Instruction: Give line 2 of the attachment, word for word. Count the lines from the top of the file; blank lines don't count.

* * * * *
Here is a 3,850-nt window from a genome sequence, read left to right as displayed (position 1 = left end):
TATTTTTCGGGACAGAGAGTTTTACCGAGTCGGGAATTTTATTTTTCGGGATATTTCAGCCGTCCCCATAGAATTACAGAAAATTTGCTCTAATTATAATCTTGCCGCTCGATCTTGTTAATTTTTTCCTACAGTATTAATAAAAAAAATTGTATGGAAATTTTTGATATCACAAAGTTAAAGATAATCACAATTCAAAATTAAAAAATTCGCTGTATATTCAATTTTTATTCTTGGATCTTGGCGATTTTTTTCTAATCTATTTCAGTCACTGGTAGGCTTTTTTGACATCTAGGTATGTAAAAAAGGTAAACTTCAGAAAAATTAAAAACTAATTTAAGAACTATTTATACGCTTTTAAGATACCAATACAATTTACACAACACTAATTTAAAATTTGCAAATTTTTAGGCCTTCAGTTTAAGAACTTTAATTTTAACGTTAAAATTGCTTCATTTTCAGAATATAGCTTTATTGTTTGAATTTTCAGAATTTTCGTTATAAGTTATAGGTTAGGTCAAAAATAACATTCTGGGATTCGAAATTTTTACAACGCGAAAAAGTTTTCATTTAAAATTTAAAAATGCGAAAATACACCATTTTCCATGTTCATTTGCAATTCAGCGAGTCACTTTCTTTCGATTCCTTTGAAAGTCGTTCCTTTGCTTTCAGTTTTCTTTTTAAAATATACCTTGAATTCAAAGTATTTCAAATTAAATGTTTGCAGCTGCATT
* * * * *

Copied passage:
TATTTTTCGGGACAGAGAGTTTTACCGAGTCGGGAATTTTATTTTTCGGGATATTTCAGCCGTCCCCATAGAATTACAGAAAATTTGCTCTAATTATAATCTTGCCGCTCGATCTTGTTAATTTTTTCCTACAGTATTAATAAAAAAAATTGTATGGAAATTTTTGATATCACAAAGTTAAAGATAATCACAATTCAAAATTAAAAAATTCGCTGTATATTCAATTTTTATTCTTGGATCTTGGCGATTTTTTTCTAATCTATTTCAGTCACTGGTAGGCTTTTTTGACATCTAGGTATGTAAAAAAGGTAAACTTCAGAAAAATTAAAAACTAATTTAAGAACTATTTATACGCTTTTAAGATACCAATACAATTTACACAACACTAATTTAAAATTTGCAAATTTTTAGGCCTTCAGTTTAAGAACTTTAATTTTAACGTTAAAATTGCTTCATTTTCAGAATATAGCTTTATTGTTTGAATTTTCAGAATTTTCGTTATAAGTTATAGGTTAGGTCAAAAATAACATTCTGGGATTCGAAATTTTTACAACGCGAAAAAGTTTTCATTTAAAATTTAAAAATGCGAAAATACACCATTTTCCATGTTCATTTGCAATTCAGCGAGTCACTTTCTTTCGATTCCTTTGAAAGTCGTTCCTTTGCTTTCAGTTTTCTTTTTAAAATATACCTTGAATTCAAAGTATTTCAAATTAAATGTTTGCAGCTGCATT